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Viewpoint: Neurodiversity and why we can’t let fear of autism discourage vaccinations

| | August 31, 2018
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Image credit: Yuri Gripas/Reuters
This article or excerpt is included in the GLP’s daily curated selection of ideologically diverse news, opinion and analysis of biotechnology innovation.

Measles cases are surging across Europe, as vaccination rates have dropped. It’s a problem that medical authorities believe is, in part, a delayed effect of Andrew Wakefield’s utterly discredited scare campaign that attempted to link the MMR (measles, mumps and rubella) vaccine to an increase in autism diagnoses. That Wakefield has had such a long-lasting, harmful effect is an indictment of how autism was, and is still, perceived in some quarters: a devastating and incurable scourge, and the greatest trauma that can befall parents.

I’m autistic, and I was diagnosed 10 years ago, in 2008. At 12 years old, I had no way of knowing that anti-vaccination was still a live topic around autism.

But many autistic children and adults were caught up in this bizarre and often harrowing episode – the discussion was too often centred on how to avoid having an autistic child, or what “mistakes” were made that caused the autism, rather than embracing the possibilities of neurodiversity.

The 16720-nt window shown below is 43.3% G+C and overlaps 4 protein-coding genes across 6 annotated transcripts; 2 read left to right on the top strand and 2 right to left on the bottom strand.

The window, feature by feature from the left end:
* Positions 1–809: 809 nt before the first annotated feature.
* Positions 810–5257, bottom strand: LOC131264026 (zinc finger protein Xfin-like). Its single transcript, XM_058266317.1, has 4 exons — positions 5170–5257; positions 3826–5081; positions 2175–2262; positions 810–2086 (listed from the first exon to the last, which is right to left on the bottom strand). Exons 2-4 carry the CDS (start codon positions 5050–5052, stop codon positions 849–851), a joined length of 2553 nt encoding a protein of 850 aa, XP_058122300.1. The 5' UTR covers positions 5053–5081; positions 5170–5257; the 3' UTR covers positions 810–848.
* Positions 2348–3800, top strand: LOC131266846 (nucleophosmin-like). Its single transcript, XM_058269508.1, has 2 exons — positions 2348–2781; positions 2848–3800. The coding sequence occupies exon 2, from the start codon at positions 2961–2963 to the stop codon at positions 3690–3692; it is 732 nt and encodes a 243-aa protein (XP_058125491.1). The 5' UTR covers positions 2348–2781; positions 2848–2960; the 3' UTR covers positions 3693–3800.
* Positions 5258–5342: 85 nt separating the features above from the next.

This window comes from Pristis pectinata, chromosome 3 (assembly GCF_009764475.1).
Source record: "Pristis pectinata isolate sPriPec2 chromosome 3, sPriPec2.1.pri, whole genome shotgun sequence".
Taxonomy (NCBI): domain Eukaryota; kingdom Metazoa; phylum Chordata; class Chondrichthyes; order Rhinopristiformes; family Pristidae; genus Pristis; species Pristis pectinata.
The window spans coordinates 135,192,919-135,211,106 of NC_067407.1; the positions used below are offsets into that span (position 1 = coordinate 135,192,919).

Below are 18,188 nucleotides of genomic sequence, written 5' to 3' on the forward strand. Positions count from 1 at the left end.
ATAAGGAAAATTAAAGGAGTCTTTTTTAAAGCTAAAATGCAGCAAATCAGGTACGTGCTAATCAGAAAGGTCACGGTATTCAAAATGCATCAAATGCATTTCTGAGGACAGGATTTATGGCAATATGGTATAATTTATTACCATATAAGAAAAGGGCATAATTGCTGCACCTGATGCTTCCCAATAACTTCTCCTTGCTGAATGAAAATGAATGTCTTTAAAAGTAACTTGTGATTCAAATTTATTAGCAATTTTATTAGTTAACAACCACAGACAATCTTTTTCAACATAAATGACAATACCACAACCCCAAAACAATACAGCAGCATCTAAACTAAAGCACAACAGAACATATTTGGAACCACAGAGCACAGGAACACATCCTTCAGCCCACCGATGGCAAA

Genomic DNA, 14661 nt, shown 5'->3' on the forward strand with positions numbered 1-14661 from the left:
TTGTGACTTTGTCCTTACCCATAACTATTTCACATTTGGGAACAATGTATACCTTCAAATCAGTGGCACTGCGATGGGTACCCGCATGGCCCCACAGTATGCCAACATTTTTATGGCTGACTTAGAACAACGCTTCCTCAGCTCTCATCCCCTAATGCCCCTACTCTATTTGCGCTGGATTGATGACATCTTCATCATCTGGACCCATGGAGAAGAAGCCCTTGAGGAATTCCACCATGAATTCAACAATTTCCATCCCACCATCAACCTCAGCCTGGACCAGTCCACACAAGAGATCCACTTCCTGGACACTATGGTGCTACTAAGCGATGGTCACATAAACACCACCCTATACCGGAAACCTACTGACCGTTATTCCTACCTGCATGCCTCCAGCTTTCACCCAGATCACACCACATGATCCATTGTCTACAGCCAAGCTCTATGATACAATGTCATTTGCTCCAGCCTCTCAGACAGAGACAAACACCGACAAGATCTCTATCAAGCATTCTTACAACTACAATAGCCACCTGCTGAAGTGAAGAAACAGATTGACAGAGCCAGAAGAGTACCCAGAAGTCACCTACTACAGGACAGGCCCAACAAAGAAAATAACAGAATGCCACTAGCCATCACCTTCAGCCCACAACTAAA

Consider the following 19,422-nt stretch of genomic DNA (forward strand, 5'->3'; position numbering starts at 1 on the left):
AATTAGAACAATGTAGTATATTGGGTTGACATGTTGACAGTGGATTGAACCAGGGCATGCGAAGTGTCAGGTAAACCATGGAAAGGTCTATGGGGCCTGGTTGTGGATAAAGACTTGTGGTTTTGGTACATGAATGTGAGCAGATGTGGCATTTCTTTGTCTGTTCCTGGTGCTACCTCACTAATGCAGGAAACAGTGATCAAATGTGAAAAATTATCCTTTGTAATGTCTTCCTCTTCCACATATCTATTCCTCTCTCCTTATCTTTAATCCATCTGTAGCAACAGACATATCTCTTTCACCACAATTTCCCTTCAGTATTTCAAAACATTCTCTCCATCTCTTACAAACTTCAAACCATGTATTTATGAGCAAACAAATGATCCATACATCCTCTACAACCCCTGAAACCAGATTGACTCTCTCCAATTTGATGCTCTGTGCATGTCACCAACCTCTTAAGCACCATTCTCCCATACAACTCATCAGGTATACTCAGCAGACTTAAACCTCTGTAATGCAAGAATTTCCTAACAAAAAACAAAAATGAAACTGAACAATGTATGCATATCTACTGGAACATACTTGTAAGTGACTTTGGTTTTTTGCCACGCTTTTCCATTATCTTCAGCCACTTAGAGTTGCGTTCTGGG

Related article:  HPV vaccinations could eliminate cervical cancer, researchers say

The culture of fear that Wakefield aided and abetted has been taken up by far-right political movements, which capitalise on the fears that surround autism. In their narrative, autism is devastating and to be avoided at all costs.

Anti-vaxxers cannot be allowed to regain the foothold that they had when I was diagnosed.

Read full, original post: I’m autistic – don’t let anti-vaxxers bring back the culture of fear

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